Marks & Spencer is the UK's biggest non-supermarket retail group, selling a range of food, clothing and home goods under the banner of "luxury for less". Once Europe's most admired retailer, the group has struggled for years with flat or declining performance in its fashion business. M&S appeared to have rediscovered its direction again in 2002 after four disastrous years of profit slumps and takeover rumours. That turnaround cost the chain much of its presence in Europe and the US, and also the pride, even arrogance, which led to its near-downfall in the first place. But it proved only a short-term fix. Another blip at the end of 2003 brought fresh doubts regarding M&S's strategy. A hostile takeover by retail entrepreneur Philip Green was narrowly defeated, but the progress of recovery has remained mercurial. Although the group appeared to have regained its footing by 2006, that peak was followed by another gradual decline, especially in the fashion side of the business. M&S remains worryingly susceptible to the effects of downturns in consumer confidence but its biggest weakness is the continuing erosion of its clothing operations.
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Adbrands Weekly Update 5th Jun 2017: Investors are beginning to lose patience with Marks & Spencer after the troubled retailer unveiled yet another poor set of results. For the year to March, revenues crept up by just 0.6% to £10.62bn, and pretax profit plunged by almost two-thirds to £176m. There were any numbers of excuses offered for the performance: a 52-week year rather than the previous 53, exchange rates, the unfortunate timing of Easter and promotional sales and so on. However, the underlying and seemingly unsolvable problem is the schizophrenic incompatibility between the chain's premium food offering and its mass market fashion range. Few customers want both. In recent years, food has been the saving grace for M&S, but even here performance shows signs of stalling. In the final quarter, like-for-like food sales slumped by over 2%, although total growth was almost 3% as a result of new store openings. Clothing and home goods fell by a shock 6% on a like-for-like basis.
Adbrands Weekly Update 4th May 2017: Ads of the Week "Spend It Well". Grey London - oops, sorry, Valenstein & Fatt - comes roaring out of the gates with a superb debut campaign for troubled icon Marks & Spencer. Fond though we were of RKCR/Y&R's old work for the retailer, it seems all the more dated by comparison with this fresher, lighter and less studied approach. (Is that Peaky Blinders' Helen McCrory on voiceover?) We can see that this could easily tempt lapsed customers back into the stores. But will what they find there in the fashion department keep their attention and make them decide to spend?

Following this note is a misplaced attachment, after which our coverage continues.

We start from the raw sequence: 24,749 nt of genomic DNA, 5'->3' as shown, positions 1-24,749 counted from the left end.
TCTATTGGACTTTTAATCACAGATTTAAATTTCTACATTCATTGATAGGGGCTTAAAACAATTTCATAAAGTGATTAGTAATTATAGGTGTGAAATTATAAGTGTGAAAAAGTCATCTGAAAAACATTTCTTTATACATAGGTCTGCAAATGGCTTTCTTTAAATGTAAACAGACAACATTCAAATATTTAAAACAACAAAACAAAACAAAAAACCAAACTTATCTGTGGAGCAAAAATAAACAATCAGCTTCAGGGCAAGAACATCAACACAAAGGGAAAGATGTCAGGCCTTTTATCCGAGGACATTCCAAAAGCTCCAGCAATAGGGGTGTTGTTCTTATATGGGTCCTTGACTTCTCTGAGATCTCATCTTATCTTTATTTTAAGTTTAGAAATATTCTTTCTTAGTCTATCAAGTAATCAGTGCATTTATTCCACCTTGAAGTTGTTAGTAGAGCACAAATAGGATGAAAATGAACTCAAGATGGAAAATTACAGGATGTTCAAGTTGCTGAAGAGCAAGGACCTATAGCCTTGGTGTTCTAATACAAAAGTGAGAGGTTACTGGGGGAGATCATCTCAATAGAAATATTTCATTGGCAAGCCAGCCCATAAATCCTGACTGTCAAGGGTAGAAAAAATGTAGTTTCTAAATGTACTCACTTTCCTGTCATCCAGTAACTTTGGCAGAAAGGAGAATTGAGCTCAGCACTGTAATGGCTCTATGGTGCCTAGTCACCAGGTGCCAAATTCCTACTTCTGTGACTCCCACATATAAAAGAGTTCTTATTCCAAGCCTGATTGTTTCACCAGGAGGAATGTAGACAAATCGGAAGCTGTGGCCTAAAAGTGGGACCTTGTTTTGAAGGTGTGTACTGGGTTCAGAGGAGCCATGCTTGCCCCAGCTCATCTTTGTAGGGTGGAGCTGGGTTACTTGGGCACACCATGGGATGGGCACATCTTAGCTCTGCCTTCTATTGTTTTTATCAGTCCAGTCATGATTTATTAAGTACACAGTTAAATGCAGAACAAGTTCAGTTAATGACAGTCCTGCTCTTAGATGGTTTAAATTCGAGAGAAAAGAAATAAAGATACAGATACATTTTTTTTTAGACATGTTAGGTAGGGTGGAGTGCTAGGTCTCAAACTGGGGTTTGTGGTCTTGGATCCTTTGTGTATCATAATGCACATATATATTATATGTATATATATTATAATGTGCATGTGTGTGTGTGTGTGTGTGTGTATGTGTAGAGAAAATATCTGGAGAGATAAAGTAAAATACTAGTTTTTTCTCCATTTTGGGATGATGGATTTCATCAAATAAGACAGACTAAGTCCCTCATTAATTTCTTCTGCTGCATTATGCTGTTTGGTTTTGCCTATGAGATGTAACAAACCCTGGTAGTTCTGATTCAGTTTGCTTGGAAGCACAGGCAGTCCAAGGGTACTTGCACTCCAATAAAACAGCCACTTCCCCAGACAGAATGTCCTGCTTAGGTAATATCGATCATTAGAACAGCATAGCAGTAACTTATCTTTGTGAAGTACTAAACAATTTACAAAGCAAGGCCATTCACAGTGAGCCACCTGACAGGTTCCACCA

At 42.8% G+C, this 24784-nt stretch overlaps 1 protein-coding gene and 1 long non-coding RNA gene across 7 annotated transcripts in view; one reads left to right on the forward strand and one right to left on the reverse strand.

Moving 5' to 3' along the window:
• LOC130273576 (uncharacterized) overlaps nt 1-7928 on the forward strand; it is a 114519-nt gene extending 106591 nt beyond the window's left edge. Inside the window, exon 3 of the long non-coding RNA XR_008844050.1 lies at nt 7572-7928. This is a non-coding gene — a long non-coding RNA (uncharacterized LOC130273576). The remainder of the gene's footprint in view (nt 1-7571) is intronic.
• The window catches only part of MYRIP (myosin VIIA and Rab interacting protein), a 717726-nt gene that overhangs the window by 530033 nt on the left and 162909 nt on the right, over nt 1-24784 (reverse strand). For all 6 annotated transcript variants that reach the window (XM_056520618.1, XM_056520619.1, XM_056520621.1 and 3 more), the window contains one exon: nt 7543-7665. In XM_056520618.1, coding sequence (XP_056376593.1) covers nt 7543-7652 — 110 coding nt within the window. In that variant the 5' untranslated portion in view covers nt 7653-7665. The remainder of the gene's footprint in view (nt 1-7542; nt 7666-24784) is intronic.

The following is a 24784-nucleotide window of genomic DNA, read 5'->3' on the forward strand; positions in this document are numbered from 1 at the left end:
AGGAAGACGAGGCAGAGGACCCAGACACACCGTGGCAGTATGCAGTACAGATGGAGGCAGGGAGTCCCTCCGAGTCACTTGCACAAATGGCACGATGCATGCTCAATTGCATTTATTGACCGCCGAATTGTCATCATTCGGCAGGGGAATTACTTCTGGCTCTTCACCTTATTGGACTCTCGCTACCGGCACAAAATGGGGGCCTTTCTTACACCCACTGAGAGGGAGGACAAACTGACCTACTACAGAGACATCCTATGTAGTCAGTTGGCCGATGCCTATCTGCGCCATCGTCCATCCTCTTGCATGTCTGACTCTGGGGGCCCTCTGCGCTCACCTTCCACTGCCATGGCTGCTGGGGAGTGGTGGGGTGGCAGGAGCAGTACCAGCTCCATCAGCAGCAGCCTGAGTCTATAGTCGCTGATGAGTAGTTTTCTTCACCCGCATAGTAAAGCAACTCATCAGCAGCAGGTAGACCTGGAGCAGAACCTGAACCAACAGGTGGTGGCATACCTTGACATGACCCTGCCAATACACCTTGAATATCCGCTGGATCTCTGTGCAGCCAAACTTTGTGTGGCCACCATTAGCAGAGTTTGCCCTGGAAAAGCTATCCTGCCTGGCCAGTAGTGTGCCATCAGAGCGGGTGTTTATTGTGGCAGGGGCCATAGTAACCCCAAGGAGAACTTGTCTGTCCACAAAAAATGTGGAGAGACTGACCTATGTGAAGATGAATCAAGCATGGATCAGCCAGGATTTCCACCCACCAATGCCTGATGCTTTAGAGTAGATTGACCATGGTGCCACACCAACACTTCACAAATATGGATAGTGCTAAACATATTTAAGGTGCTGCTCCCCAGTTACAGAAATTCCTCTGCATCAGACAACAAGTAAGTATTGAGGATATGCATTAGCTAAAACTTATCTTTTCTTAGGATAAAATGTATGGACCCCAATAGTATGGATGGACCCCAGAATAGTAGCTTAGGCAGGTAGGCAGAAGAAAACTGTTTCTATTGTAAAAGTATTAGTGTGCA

Adbrands Weekly Update 4th May 2017: Marks & Spencer has tasked former Halfords and McDonald's UK CEO Jill McDonald with ending the steady decline in its general merchandise division. She will join M&S in the autumn as managing director of clothing, home & beauty, reporting to group CEO Steve Rowe.
Adbrands Weekly Update 12th Jan 2017: Unlike their US counterparts, who mostly suffered a grim holiday trading season, several British physical retailers reported solid performance over Christmas and the New Year. Perhaps the biggest surprise was a rise in apparel sales at Marks & Spencer, for only the second time in 23 quarters. Like for like sales of general merchandise rose 2.3% in the quarter to December, compared to a 5.8% decline in the year-ago period. However M&S warned that the uplift may not hold in the current quarter because of sales and a late Easter. Sainsbury's claimed a "record" Christmas week, helped by the contribution from newly acquired Argos, and better than expected trading over the holiday period. Despite widespread price cuts, its like for like supermarket sales were up marginally, whereas a decline had been forecast. Tesco too was up, by almost 2%, and Morrisons reported its best Christmas for seven years, with a near-3% uplift in November and December. Aldi did even better with a claimed 15% increase in December alone.
Adbrands Weekly Update 17th Nov 2016: Ads Of The Week: "Mrs Claus". Interesting to note how Christmas has become the UK's version of Super Bowl, inspiring clients and agencies to really push the boat out with showstopper ads: sweeping ideas supported by a significant hike in budget. RKCR/Y&R bids farewell to troubled retailer Marks & Spencer with what is probably its best ad for that client for several years. M&S is finally willing to acknowledge that its core customer isn't 20-something but more like 50-something, and probably for the first time since the store dropped Twiggy from its ads it delivers an ad that actually scores a bullseye. But other parts of the market may be feeling a bit left out - like any M&S male shoppers men who *don't* have beards. We weren't sure about the spot when we first saw it last week, but the film has rather grown on us since then. We wondered at first what the ad really says about the store, but now we're not sure that matters. No one levels the same complaint at John Lewis, after all. And this has a distinct and very memorable idea. A bit corny, yes, but not one you'll forget in a hurry. So what next? Well, it's over to you, Grey London...